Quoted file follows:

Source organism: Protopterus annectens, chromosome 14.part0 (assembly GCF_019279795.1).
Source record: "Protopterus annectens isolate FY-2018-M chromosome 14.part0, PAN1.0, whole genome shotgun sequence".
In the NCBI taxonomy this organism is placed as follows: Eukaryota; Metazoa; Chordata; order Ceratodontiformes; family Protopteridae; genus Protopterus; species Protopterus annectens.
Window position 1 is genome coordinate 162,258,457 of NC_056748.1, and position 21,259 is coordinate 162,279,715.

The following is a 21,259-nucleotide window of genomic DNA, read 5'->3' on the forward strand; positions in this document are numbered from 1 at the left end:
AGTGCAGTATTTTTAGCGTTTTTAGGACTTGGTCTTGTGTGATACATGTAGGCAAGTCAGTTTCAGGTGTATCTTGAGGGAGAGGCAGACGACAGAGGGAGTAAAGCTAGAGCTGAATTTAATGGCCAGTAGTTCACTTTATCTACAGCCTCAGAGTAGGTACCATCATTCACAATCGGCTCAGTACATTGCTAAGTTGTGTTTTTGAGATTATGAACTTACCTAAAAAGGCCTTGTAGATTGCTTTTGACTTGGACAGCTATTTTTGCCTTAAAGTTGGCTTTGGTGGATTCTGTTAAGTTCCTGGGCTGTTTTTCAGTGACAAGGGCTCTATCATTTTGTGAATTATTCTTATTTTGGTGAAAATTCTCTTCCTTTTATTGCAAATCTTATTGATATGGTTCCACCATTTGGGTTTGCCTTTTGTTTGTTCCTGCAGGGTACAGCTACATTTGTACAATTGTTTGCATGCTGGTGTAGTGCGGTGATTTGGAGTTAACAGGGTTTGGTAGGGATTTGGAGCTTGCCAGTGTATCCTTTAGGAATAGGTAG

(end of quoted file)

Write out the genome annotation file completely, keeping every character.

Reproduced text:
Source organism: Protopterus annectens, chromosome 14.part0 (assembly GCF_019279795.1).
Source record: "Protopterus annectens isolate FY-2018-M chromosome 14.part0, PAN1.0, whole genome shotgun sequence".
In the NCBI taxonomy this organism is placed as follows: Eukaryota; Metazoa; Chordata; order Ceratodontiformes; family Protopteridae; genus Protopterus; species Protopterus annectens.
Window position 1 is genome coordinate 162,258,457 of NC_056748.1, and position 21,259 is coordinate 162,279,715.

The following is a 21,259-nucleotide window of genomic DNA, read 5'->3' on the forward strand; positions in this document are numbered from 1 at the left end:
AGTGCAGTATTTTTAGCGTTTTTAGGACTTGGTCTTGTGTGATACATGTAGGCAAGTCAGTTTCAGGTGTATCTTGAGGGAGAGGCAGACGACAGAGGGAGTAAAGCTAGAGCTGAATTTAATGGCCAGTAGTTCACTTTATCTACAGCCTCAGAGTAGGTACCATCATTCACAATCGGCTCAGTACATTGCTAAGTTGTGTTTTTGAGATTATGAACTTACCTAAAAAGGCCTTGTAGATTGCTTTTGACTTGGACAGCTATTTTTGCCTTAAAGTTGGCTTTGGTGGATTCTGTTAAGTTCCTGGGCTGTTTTTCAGTGACAAGGGCTCTATCATTTTGTGAATTATTCTTATTTTGGTGAAAATTCTCTTCCTTTTATTGCAAATCTTATTGATATGGTTCCACCATTTGGGTTTGCCTTTTGTTTGTTCCTGCAGGGTACAGCTACATTTGTACAATTGTTTGCATGCTGGTGTAGTGCGGTGATTTGGAGTTAACAGGGTTTGGTAGGGATTTGGAGCTTGCCAGTGTATCCTTTAGGAATAGGTAG